- Business credit report. As with a personal credit report, the lender will need you to provide details so it can access this report.
Benefits of An Online Small Business Loan
A business loan is an expensive growth opportunity that, if used wisely, will pay off for your small business in the long term. Whether you borrow money to expand to new premises, hire new employees, or finance the purchase of new equipment, there is a common thread: your loan is an investment to help your business grow.
One of the reasons that people seek out online lenders is the greater ease at securing a loan. Banks and other financial institutions view many small businesses as too risky to finance, and if you’re running an online business with no brick and mortar storefront or more traditional revenue stream, you may find yourself out of luck. Not only are the loans easier to secure, they tend to come through quicker. Applying can often be as simple as a series of online questionnaires that don’t require meeting with a loan representative or anyone who can hold your hand and walk you through it. Once approved, the loans tend to be issued in a matter of days, not weeks or months like with banks.
Below are 5 reasons you could use your business loan to grow your business.
1) To Expand Your Location or Open a New One
If your small business operates out of a physical location such as a storefront or office, at some stage you’ll want to expand or move to new premises in order to grow and attract more business. The same can be said for an online business: your website might have done of a good job of attracting new customers, but sooner or later you’ll have to add more features, upgrade servers, or open multiple URLs to keep your business going.
2) To Build Credit for Future Loans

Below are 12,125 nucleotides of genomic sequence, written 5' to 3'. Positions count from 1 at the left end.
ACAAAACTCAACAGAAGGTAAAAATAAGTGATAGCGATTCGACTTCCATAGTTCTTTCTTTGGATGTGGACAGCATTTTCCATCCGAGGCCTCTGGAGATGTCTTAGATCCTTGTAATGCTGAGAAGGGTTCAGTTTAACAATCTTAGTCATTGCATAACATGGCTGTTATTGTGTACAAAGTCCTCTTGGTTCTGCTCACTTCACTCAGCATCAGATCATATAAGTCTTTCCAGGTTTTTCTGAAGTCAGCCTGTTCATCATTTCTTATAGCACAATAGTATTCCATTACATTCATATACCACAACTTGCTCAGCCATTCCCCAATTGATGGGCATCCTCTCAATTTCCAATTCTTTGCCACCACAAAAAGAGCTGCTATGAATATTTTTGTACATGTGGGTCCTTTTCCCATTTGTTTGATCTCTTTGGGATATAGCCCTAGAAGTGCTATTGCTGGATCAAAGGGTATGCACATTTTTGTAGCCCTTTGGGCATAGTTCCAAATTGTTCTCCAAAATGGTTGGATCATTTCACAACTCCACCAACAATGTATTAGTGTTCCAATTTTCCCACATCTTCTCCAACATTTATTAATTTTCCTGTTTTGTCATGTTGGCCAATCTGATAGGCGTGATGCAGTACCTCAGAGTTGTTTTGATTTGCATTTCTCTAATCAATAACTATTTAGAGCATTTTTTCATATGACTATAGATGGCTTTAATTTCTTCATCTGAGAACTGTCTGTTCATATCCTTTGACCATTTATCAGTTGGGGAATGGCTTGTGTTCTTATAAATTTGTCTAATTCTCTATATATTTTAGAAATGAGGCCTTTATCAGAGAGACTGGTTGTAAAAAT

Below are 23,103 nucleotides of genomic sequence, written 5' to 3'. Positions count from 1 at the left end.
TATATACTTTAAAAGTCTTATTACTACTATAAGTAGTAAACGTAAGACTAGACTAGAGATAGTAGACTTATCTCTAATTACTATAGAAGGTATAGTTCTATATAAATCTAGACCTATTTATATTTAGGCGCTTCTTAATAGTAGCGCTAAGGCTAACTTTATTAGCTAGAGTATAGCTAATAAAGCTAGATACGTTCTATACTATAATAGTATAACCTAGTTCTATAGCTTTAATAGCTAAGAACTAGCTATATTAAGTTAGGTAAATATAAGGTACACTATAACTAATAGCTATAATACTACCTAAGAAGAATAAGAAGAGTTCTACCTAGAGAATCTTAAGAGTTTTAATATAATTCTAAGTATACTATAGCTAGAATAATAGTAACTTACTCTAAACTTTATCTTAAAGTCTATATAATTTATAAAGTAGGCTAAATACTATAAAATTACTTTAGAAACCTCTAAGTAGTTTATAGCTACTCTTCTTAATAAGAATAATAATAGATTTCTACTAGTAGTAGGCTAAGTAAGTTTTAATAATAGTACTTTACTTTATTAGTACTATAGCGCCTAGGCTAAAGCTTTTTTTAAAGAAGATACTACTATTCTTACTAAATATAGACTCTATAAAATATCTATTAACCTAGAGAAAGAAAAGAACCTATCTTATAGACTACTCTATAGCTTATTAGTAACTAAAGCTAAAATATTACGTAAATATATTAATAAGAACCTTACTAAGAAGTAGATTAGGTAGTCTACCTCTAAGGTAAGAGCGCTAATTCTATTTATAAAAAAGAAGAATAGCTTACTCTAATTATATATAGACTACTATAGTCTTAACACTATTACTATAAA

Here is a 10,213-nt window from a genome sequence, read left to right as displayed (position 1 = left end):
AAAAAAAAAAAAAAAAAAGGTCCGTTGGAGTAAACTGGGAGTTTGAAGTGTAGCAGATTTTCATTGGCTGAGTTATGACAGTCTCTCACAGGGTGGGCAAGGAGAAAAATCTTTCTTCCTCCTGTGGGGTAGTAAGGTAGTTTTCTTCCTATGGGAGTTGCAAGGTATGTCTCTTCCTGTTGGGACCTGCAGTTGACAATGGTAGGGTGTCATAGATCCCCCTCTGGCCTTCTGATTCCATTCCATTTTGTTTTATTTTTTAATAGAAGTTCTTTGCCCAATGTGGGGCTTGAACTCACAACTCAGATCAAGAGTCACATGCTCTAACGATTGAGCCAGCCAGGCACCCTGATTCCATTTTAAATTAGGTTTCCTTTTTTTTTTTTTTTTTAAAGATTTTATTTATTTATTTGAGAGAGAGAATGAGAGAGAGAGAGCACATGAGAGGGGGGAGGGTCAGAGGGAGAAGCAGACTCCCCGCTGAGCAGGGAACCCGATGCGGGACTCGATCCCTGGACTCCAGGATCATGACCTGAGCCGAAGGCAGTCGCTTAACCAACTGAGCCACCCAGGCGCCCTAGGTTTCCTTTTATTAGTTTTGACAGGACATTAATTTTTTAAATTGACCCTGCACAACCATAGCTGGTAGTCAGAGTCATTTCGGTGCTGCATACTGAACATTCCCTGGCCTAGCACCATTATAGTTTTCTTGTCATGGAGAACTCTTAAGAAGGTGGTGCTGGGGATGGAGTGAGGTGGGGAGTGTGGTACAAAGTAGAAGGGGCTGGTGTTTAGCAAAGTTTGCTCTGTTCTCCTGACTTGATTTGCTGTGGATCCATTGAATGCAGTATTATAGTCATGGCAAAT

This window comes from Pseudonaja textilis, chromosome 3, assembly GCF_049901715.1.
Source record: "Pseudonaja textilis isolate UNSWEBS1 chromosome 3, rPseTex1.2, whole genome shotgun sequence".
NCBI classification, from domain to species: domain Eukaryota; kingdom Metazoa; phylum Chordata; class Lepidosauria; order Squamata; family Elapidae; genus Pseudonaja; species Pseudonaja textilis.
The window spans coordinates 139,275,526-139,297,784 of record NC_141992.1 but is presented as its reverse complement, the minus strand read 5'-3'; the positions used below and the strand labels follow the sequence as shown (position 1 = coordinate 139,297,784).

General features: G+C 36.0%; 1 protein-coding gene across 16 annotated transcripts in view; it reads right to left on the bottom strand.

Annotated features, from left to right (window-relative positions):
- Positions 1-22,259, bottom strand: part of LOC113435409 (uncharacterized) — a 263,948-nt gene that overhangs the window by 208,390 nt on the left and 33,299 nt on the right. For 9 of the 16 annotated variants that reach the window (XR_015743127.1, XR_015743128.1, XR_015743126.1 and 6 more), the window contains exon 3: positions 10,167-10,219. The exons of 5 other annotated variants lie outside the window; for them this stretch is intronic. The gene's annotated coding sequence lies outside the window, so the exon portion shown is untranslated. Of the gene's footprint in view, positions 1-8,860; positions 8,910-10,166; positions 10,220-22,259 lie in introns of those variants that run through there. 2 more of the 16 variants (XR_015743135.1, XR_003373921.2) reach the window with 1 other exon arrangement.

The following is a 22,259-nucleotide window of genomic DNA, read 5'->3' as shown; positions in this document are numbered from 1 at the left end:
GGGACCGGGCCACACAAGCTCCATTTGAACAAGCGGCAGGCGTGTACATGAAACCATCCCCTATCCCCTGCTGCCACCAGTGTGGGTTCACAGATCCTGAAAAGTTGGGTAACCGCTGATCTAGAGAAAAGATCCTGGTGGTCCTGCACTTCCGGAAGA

Your personal credit can affect the terms of your business loan, as many small business owners discover the first time they talk to a lender. If you have good personal credit, lenders will be willing to offer you favorable terms for your business loan. If your personal credit is poor, you could treat your new business like a blank slate. Taking a business loan or business credit card presents you with an opportunity to build business credit. Even if you only take out a $1,000 loan (the minimum amount offered by most lenders), every payment you make on time helps build your credit and strengthen your case for a better loan the next time around.
3) To Finance Equipment
A common purpose of business loans is funding the purchase of fixed assets, meaning property or equipment used to generate income. Equipment loans differ from general business loans in that they’re made by a lender or equipment-financing company and are designed specifically for buying expensive equipment. An equipment loan allows you to spread the cost of the purchase over several months or years. The equipment is put up as collateral, meaning the lender can seize the equipment if you default on payments. Equipment loans are offered for things like: